As 2019 draws to a close, it’s time to take stock of the past 12 months and look ahead to 2020 and beyond. So, where are the Australian and New Zealand property markets headed? Here’s what experts are predicting.
New Zealand: Strong rebound or “rinse and repeat”?
According to property expert Ashley Church, in likely unchanged conditions, a lot of 2020 will be “rinse and repeat” for the New Zealand property market, including Auckland’s house prices remaining flat for another 12 to 18 months.
Church’s prediction, however, seems to contrast with what other commentators have said.
In May this year, Westpac chief economist Dominick Stephens said he expected the Auckland and Christchurch markets to rebound in 2020, along with the rest of the country. “We predicted that the housing market would gradually pick up, and that annual house price inflation would accelerate to 7 per cent over 2020. We predicted that the turnaround would be most noticeable in Christchurch and Auckland, which at the time were the weakest markets,” said Stephens.
ASB economists are also predicting strong growth, and expect nationwide house price inflation to pick up to 5-6 per cent year-on-year by around the middle of 2020: “Historically, New Zealand house price cycles have been relatively sensitive to interest rates, and we expect recent sharp falls in mortgage rates to deliver a mini up-cycle in prices over the next year or so,” ASB said in a recent update. “Still-strong population and labour income growth will add support.”
CoreLogic’s senior economist Kelvin Davidson agreed there is a “window of opportunity for at least the first half of the year,” thanks to favourable credit conditions and rising property market activity. But Davidson said a lot is still to be determined: “Next year, we’ve also got the general election to factor in – unfortunately, they tend to create uncertainty for property.”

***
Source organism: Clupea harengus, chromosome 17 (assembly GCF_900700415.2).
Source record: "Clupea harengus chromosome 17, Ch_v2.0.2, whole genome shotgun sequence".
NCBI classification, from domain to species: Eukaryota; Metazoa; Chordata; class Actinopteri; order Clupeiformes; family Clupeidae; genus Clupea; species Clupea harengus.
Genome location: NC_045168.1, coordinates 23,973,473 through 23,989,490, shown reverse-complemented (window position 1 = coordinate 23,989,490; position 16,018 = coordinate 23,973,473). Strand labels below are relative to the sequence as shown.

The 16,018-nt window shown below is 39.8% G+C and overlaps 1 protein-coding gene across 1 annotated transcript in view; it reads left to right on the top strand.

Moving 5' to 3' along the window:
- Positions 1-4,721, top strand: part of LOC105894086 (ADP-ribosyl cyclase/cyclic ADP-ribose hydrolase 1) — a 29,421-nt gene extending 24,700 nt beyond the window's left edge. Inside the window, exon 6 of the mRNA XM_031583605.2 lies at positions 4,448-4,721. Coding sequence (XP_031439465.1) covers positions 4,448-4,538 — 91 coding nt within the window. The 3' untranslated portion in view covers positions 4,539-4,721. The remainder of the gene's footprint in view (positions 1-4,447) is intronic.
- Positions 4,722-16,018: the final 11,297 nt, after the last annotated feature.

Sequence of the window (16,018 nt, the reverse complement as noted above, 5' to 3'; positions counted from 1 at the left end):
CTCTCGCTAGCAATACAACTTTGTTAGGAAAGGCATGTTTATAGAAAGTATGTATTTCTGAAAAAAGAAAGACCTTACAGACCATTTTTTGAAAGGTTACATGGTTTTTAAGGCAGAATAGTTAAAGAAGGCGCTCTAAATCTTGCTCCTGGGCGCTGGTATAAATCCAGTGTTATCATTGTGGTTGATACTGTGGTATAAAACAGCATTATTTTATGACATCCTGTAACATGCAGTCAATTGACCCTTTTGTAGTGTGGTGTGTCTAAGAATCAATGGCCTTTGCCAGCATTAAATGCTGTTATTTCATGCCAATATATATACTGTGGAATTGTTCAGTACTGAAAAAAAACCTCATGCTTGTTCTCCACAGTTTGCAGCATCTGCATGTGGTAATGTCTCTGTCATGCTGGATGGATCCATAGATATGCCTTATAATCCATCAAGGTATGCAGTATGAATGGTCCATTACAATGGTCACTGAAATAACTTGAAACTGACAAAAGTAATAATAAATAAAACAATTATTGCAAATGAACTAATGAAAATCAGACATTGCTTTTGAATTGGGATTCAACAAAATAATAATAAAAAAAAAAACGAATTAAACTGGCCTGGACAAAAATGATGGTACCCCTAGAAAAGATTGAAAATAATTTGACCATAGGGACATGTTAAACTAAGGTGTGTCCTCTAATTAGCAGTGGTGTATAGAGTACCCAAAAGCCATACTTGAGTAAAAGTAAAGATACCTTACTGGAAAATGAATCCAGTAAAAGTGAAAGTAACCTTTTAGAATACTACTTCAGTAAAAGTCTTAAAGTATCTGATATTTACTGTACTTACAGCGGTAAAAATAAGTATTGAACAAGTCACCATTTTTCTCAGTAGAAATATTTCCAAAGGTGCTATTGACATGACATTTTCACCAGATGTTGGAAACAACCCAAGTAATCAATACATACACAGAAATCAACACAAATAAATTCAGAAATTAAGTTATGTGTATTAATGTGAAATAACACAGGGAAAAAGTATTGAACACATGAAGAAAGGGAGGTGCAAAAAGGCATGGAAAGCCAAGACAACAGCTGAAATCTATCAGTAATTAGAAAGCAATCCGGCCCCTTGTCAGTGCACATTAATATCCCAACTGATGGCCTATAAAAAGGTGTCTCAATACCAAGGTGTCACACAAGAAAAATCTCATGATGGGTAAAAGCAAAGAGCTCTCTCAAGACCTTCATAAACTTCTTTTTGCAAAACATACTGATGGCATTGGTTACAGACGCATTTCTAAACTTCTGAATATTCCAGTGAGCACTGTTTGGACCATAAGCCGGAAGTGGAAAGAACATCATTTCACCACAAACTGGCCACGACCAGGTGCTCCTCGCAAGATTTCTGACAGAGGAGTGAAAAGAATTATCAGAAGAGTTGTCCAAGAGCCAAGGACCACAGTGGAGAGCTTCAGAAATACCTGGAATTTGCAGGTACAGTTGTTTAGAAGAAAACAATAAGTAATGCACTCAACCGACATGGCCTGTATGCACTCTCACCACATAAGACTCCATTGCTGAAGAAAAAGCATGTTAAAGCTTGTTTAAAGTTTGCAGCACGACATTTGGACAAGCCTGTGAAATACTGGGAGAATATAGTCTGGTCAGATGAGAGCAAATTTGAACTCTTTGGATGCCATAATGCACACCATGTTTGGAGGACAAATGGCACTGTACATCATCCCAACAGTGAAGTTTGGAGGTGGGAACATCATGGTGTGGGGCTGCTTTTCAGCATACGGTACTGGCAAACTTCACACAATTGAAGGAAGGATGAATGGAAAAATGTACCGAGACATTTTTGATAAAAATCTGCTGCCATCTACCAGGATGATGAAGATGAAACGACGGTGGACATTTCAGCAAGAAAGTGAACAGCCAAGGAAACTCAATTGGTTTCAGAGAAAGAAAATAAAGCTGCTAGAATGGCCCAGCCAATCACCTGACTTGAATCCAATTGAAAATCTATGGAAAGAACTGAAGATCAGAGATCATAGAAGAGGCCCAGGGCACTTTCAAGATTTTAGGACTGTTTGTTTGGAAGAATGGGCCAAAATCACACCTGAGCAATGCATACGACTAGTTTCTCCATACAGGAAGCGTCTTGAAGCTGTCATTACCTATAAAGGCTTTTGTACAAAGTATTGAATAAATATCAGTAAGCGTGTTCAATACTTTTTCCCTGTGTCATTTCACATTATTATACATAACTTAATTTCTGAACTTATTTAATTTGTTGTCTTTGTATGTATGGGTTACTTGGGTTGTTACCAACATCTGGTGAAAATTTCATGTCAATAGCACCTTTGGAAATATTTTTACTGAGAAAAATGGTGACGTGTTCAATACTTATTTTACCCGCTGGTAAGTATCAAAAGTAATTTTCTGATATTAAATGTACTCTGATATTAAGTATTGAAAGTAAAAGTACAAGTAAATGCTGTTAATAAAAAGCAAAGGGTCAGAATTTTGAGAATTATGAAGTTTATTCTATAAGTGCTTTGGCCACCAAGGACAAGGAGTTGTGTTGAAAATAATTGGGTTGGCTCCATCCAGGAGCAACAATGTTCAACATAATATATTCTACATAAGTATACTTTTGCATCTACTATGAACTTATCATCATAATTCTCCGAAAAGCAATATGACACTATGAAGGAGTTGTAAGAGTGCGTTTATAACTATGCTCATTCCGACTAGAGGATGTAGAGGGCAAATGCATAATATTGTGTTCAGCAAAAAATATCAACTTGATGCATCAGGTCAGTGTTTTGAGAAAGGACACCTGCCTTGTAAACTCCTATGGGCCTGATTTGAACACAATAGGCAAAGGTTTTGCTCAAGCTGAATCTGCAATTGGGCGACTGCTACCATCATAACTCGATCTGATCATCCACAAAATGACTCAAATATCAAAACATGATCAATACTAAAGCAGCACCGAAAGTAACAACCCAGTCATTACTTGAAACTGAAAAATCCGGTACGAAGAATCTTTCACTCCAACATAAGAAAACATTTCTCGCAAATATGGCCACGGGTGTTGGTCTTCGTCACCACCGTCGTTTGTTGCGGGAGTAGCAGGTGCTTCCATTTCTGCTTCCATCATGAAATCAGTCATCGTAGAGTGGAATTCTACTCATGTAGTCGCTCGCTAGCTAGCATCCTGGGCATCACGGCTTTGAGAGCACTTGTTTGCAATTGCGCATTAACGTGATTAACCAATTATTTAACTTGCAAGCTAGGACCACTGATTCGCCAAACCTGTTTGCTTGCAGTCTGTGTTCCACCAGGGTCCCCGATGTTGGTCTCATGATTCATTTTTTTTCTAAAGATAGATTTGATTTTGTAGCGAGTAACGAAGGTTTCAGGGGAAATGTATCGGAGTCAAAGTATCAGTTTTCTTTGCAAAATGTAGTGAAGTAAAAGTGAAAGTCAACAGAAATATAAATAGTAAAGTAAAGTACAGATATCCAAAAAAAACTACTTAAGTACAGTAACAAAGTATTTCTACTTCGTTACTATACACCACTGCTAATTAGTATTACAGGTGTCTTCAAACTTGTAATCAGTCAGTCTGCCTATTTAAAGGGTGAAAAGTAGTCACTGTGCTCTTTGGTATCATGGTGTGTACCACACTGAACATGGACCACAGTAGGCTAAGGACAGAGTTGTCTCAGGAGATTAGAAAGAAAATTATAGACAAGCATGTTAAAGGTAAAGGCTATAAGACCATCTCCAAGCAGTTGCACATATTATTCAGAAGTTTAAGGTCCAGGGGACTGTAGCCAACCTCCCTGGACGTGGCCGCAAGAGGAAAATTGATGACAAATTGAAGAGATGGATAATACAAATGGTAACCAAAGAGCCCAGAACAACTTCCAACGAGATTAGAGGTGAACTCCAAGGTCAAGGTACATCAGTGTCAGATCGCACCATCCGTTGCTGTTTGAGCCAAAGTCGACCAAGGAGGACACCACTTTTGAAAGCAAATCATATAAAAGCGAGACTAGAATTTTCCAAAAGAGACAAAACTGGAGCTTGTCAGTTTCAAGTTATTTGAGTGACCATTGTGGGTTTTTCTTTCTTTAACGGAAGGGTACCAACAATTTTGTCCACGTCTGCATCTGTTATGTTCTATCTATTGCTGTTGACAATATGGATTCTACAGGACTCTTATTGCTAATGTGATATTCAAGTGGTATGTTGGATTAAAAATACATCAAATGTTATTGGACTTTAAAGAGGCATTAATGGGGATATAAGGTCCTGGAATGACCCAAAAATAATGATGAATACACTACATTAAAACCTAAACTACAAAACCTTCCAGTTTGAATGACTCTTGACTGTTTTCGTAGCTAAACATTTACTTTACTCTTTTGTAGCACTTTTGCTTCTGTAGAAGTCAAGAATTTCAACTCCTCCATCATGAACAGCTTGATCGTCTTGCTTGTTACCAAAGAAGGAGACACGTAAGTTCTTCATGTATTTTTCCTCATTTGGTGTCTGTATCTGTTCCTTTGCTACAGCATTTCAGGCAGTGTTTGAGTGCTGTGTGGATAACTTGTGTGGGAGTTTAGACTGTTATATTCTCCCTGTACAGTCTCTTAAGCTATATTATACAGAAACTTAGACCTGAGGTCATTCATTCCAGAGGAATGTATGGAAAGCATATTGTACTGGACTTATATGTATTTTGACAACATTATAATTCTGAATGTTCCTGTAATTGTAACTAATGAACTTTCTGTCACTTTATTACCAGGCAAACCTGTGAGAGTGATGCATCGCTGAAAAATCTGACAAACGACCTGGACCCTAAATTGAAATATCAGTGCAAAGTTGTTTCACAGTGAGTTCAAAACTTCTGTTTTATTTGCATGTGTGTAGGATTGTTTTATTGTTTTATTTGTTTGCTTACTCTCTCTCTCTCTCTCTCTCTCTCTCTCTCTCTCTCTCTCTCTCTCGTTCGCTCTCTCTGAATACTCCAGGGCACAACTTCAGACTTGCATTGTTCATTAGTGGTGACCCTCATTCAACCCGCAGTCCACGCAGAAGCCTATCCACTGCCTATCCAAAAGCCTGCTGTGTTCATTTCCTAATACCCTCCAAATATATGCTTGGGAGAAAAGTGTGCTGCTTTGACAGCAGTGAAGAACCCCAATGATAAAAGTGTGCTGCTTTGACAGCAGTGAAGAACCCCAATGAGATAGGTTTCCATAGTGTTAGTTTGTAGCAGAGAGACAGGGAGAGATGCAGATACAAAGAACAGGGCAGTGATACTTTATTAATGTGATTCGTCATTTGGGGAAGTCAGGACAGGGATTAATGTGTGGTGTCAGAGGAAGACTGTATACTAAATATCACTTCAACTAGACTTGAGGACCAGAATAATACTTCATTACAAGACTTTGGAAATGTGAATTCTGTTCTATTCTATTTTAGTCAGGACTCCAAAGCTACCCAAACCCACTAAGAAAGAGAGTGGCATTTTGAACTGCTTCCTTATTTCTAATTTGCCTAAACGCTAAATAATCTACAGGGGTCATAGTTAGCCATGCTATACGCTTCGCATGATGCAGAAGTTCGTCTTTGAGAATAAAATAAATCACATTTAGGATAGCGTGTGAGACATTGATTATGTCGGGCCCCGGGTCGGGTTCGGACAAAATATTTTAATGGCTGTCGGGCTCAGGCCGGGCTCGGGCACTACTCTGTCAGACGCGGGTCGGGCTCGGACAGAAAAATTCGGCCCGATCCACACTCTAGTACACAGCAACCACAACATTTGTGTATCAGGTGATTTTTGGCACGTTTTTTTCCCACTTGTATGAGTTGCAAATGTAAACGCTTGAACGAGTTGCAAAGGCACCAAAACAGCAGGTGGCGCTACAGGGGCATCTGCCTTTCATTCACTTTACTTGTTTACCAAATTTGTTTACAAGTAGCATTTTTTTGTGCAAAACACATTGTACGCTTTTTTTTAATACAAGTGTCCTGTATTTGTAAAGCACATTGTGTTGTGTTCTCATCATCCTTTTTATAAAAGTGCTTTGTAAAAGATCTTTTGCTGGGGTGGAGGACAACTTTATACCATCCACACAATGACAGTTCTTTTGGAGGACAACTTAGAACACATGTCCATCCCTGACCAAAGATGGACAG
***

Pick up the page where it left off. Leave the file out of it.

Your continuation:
Is the NZ property boom behind us?
There’s good news for first-home buyers, as according to ASB economists, the peak of the cycle may have officially passed.
“Even though mortgage rates are clearly the lowest they’ve ever been, there are good reasons not to expect a good old-fashioned housing boom of yore,” they explained. This could be due to subdued investor demand in parts of the market that previously featured a large investor component, like Queenstown and Auckland. Plus, housing supply seems to have picked up in some areas, possibly reducing the national housing shortage that has so far been a major driver of property prices.
Australia: Mortgage rates to underpin house price growth
On the opposite side of the Tasman, things are looking more promising than they were just a few months ago. As Michael Yardney from PropertyUpdate.com.au noted, “It wasn’t that long ago that the media was predicting housing market Armageddon, but the property pessimists have been proven wrong (once again) as our property markets bottomed out in June 2019 and are now slowly retracing their steps.”
A mix of lower interest rates, easier access to credit and increased certainty about property taxation have seen the housing market rebound in key areas like Melbourne and Sydney. As for the next few months, recent Metropole research suggests house prices may grow by 5 per cent in 2020 on average across all capital cities. “Not the double-digit growth some commentators are suggesting,” Yardney said, adding that the pace of property market recovery may be limited due to lenders’ more conservative approach towards assessing borrowers’ affordability.
“The availability of finance will be the biggest headwind,” Yardney said. “However, interest rates are falling, consumer confidence is rising and the banks are starting to loosen the screws and lend a bit more. This has meant more people are applying for home loans, more people are coming to open for inspections and vendors who have sat on the sideline waiting for the market to turn are gaining confidence as auction clearance rates are rising (although on low numbers).”
What other property analysts are saying
In November 2019, global information provider Reuters launched a poll of 13 property market analysts, asking about their predictions for the coming months. According to the respondents, average home prices would rise 5 per cent nationally in the new year and then slow to 4.5 per cent in 2021. Interestingly, all but one respondent said that the housing market activity is more likely to rebound in 2020 than decline again.
“We expect housing prices to continue to rise in 2020, underpinned by mortgage rates, which are likely to stay low for a considerable period of time,” said Paul Bloxham, chief economist at HSBC.
However, it’s not clear how long the revival will last, particularly with the “trade wars” between China and the US threatening global markets. “Low foreign demand for housing and a weaker economic environment should limit home price growth,” said AMP Capital’s senior economist, Diana Mousina. “Our view is of national home price growth of around 5 per cent after this initial bounce has run its course.”
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